Video on demand services are popping up every other day, from the likes of Netflix, ShowMax and iFlix to local (Kenyan) mainstream media such as Royal Media Services launching their own VOD platform, Viusasa. Video uptake has gone up significantly, this is evident by the massive pickets YouTube has and by the latest entry into the game by Facebook.
Facebook has announced that its redesigned video platform, Watch, is officially rolling out albeit to a small percentage of users first. Watch is a dedicated videos tab within Facebook that will feature original shows produced by Facebook and videos from other creators in partnership with the company. Watch will be replacing the current videos tab within Facebook.
“Watch is a platform for all creators and publishers to find an audience, build a community of passionate fans, and earn money for their work,” Facebook wrote in a post. “We think Watch will be home to a wide range of shows, from reality to comedy to live sports.”
Speaking of shows, at launch, shows such as Nas Daily which features a creator who makes a daily video with his fans; Gabby Bernstein, an interactive show from the motivational speaker and Kitchen Little, from publisher Tastemade, which follows kids making recipes with professional chefs, will be available. US’ Major League Baseball will also broadcast one live game per week on the platform.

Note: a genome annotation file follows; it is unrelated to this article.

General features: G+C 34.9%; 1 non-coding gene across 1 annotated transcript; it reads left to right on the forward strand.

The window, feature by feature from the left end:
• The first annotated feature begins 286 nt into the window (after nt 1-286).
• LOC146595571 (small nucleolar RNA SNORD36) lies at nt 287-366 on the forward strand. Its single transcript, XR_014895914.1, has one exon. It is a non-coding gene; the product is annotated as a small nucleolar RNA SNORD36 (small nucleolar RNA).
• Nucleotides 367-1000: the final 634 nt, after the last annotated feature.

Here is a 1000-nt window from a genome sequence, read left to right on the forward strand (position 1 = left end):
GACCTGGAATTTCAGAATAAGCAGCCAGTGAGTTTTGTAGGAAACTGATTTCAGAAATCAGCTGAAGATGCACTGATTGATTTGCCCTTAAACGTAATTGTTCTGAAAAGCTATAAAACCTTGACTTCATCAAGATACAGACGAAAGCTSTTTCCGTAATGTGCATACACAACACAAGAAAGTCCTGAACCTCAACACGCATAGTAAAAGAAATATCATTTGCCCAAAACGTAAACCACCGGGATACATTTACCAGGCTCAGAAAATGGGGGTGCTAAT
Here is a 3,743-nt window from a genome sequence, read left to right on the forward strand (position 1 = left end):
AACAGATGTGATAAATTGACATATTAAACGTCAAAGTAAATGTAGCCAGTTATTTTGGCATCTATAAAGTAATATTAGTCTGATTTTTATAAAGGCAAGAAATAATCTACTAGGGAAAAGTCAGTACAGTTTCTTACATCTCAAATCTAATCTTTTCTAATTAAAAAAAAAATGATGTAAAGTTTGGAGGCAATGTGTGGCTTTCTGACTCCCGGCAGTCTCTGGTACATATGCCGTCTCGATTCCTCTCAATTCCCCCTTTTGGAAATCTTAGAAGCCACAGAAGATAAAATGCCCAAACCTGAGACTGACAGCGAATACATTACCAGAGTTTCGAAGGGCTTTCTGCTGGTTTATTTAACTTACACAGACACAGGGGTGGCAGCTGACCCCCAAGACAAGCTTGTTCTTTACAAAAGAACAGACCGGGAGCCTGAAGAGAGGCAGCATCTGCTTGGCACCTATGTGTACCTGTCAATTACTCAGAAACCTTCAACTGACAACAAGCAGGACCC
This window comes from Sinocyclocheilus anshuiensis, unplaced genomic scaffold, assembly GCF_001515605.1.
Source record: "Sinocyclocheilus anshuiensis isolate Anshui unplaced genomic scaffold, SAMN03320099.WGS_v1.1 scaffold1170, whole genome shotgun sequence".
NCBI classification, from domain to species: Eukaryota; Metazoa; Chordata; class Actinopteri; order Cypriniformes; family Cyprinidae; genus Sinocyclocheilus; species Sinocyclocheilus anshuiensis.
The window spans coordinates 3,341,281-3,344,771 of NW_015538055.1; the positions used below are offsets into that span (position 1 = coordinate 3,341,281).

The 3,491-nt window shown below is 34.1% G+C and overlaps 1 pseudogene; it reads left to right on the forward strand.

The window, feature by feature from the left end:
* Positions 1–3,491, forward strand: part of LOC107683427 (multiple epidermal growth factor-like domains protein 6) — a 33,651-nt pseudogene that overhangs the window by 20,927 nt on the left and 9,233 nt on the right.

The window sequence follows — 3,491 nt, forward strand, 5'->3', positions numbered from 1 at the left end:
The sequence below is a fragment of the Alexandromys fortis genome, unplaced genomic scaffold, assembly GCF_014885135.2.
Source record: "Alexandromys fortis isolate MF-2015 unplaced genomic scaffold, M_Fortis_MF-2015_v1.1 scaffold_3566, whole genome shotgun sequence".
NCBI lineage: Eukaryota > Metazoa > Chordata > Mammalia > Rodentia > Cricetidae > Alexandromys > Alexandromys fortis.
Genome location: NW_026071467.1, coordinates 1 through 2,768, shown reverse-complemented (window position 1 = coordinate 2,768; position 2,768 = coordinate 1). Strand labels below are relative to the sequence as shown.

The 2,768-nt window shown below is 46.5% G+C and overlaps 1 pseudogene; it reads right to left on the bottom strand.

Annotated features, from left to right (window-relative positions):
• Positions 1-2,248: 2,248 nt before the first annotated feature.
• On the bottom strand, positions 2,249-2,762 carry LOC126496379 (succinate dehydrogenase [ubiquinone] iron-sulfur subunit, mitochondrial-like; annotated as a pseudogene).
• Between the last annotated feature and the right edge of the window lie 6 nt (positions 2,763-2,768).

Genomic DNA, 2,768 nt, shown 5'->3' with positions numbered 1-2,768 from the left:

At the moment, Facebook paid creators to make some of the shows that will be available on Watch, however, the company plans to go the YouTube way and instead of upfront payments, share ad revenues on a 55-45 percent basis with content creators. For now, only invited creators can post on the platform, but Facebook plans to open it up to everyone in the near future.
The setup of the watch tab looks a lot like what you would find on YouTube as opposed to what you would find on Netflix. The tab is divided into two sections, discover, which suggest videos for you and watchlist which houses the videos from creators you follow. Under the discover section, there are categories such as “What friends are watching,” “most talked about,” and “what’s making people laugh, there’s also a category for videos longer than 10 minutes.
Facebook is betting on its 2 billion user base and the ‘community factor’ to push the success of its video on demand platform. “What makes watching Facebook videos special is your friends,” said Daniel Danker, Product Manager for video at Facebook. “You discover videos through your friends. You often find yourself discussing videos with friends. Video has this amazing power to bring people together and build community,” he added.
Will it succeed? Only you can answer that. How many videos do you watch on Facebook? And would you watch a full 45-minute series on Facebook?